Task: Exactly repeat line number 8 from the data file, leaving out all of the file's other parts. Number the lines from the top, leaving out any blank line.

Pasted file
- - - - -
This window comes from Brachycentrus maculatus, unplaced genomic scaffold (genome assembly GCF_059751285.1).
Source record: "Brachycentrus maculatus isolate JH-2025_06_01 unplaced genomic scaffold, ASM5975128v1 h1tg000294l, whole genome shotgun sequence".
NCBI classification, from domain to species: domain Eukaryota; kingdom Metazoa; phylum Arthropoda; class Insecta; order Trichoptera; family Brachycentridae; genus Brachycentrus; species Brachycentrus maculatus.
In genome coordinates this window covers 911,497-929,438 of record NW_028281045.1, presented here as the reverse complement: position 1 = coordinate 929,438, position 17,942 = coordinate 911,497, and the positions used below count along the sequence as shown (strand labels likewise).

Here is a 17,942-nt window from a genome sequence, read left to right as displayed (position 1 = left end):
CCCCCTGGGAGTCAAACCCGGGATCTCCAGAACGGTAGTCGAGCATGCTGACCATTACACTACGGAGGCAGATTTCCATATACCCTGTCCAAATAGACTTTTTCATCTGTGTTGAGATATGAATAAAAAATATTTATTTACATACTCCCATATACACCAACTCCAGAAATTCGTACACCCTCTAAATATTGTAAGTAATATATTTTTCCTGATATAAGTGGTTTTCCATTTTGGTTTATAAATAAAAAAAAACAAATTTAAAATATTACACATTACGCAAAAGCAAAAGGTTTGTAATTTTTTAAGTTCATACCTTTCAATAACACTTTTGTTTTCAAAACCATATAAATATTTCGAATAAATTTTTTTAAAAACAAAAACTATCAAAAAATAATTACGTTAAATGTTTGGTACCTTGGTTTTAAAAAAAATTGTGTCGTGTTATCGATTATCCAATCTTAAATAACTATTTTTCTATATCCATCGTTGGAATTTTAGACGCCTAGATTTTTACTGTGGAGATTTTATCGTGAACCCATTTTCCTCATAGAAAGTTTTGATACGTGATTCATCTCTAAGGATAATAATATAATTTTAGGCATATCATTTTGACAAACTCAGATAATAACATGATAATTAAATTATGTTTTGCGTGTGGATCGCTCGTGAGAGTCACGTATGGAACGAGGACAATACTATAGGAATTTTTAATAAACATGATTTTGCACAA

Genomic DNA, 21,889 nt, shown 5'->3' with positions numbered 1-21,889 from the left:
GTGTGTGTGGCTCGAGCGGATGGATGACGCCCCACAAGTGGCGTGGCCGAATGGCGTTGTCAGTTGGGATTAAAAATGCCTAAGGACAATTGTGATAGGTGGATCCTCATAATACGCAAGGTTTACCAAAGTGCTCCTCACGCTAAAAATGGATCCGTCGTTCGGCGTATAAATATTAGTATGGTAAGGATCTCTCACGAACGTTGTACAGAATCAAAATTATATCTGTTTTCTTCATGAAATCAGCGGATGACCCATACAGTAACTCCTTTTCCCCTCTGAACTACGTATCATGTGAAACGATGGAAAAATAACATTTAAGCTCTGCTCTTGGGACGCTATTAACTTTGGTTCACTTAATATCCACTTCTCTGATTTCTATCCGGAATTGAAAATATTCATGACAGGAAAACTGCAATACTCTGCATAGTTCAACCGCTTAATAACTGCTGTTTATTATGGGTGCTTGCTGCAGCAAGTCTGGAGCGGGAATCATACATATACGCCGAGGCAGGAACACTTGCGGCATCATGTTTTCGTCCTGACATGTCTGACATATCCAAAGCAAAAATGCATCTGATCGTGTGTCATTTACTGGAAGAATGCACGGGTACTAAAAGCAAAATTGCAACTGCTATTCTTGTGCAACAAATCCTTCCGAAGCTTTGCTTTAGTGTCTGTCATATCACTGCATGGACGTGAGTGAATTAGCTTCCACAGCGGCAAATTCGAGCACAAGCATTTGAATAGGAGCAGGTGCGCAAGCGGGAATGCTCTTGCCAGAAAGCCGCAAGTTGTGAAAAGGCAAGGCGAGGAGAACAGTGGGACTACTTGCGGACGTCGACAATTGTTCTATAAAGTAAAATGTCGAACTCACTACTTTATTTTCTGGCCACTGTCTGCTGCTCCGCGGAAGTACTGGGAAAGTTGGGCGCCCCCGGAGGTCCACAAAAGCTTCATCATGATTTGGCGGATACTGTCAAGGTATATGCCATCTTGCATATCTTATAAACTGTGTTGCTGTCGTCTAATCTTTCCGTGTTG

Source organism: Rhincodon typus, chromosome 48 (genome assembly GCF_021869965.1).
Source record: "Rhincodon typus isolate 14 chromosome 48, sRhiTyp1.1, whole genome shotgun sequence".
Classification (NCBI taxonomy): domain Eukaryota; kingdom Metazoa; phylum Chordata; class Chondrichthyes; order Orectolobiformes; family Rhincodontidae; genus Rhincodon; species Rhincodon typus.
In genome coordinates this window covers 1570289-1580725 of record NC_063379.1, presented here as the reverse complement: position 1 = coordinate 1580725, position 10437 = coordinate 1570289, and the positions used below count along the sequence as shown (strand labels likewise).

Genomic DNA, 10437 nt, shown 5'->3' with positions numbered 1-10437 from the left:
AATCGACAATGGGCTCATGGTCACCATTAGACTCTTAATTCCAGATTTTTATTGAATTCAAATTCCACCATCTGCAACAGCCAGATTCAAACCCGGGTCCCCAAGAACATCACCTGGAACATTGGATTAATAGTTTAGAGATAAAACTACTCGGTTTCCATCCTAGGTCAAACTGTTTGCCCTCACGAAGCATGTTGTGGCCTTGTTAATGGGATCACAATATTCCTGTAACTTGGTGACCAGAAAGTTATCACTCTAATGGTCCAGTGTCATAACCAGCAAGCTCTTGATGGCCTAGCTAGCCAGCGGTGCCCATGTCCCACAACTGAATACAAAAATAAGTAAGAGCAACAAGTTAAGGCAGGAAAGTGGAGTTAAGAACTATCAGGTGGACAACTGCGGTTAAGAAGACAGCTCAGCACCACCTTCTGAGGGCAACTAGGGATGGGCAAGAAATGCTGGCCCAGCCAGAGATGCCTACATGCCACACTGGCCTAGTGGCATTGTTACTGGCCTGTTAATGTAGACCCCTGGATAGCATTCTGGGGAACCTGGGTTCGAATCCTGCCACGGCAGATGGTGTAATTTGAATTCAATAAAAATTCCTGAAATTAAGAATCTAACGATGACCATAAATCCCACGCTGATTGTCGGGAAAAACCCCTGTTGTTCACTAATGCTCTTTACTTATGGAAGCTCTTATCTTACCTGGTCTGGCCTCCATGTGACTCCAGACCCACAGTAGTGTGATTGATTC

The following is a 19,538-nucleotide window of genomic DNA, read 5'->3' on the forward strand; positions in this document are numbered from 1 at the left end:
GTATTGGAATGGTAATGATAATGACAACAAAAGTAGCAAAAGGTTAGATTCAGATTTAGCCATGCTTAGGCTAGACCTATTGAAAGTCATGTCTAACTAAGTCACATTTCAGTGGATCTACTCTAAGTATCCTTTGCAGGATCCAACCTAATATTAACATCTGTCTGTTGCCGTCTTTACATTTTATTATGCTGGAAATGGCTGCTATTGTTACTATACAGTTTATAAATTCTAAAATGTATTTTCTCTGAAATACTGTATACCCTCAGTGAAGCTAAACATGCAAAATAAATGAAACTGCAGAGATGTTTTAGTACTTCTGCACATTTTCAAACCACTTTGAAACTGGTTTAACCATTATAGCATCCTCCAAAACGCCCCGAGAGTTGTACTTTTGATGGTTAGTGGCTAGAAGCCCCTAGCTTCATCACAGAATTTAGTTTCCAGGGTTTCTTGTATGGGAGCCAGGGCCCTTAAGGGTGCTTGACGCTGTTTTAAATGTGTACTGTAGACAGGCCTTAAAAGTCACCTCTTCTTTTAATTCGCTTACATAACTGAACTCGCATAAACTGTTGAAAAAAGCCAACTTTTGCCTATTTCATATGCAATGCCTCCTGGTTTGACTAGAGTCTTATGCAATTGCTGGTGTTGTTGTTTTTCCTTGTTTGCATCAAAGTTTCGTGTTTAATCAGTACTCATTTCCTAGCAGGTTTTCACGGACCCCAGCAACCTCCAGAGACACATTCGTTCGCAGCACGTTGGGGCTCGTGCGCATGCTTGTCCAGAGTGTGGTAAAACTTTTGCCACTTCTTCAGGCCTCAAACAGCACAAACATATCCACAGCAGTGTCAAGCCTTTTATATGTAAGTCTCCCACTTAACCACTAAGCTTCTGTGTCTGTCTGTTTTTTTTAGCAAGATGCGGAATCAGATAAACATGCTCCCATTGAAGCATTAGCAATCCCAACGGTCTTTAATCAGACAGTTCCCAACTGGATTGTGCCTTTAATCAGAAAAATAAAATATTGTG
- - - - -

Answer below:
GTGTGTGTGGCTCGAGCGGATGGATGACGCCCCACAAGTGGCGTGGCCGAATGGCGTTGTCAGTTGGGATTAAAAATGCCTAAGGACAATTGTGATAGGTGGATCCTCATAATACGCAAGGTTTACCAAAGTGCTCCTCACGCTAAAAATGGATCCGTCGTTCGGCGTATAAATATTAGTATGGTAAGGATCTCTCACGAACGTTGTACAGAATCAAAATTATATCTGTTTTCTTCATGAAATCAGCGGATGACCCATACAGTAACTCCTTTTCCCCTCTGAACTACGTATCATGTGAAACGATGGAAAAATAACATTTAAGCTCTGCTCTTGGGACGCTATTAACTTTGGTTCACTTAATATCCACTTCTCTGATTTCTATCCGGAATTGAAAATATTCATGACAGGAAAACTGCAATACTCTGCATAGTTCAACCGCTTAATAACTGCTGTTTATTATGGGTGCTTGCTGCAGCAAGTCTGGAGCGGGAATCATACATATACGCCGAGGCAGGAACACTTGCGGCATCATGTTTTCGTCCTGACATGTCTGACATATCCAAAGCAAAAATGCATCTGATCGTGTGTCATTTACTGGAAGAATGCACGGGTACTAAAAGCAAAATTGCAACTGCTATTCTTGTGCAACAAATCCTTCCGAAGCTTTGCTTTAGTGTCTGTCATATCACTGCATGGACGTGAGTGAATTAGCTTCCACAGCGGCAAATTCGAGCACAAGCATTTGAATAGGAGCAGGTGCGCAAGCGGGAATGCTCTTGCCAGAAAGCCGCAAGTTGTGAAAAGGCAAGGCGAGGAGAACAGTGGGACTACTTGCGGACGTCGACAATTGTTCTATAAAGTAAAATGTCGAACTCACTACTTTATTTTCTGGCCACTGTCTGCTGCTCCGCGGAAGTACTGGGAAAGTTGGGCGCCCCCGGAGGTCCACAAAAGCTTCATCATGATTTGGCGGATACTGTCAAGGTATATGCCATCTTGCATATCTTATAAACTGTGTTGCTGTCGTCTAATCTTTCCGTGTTG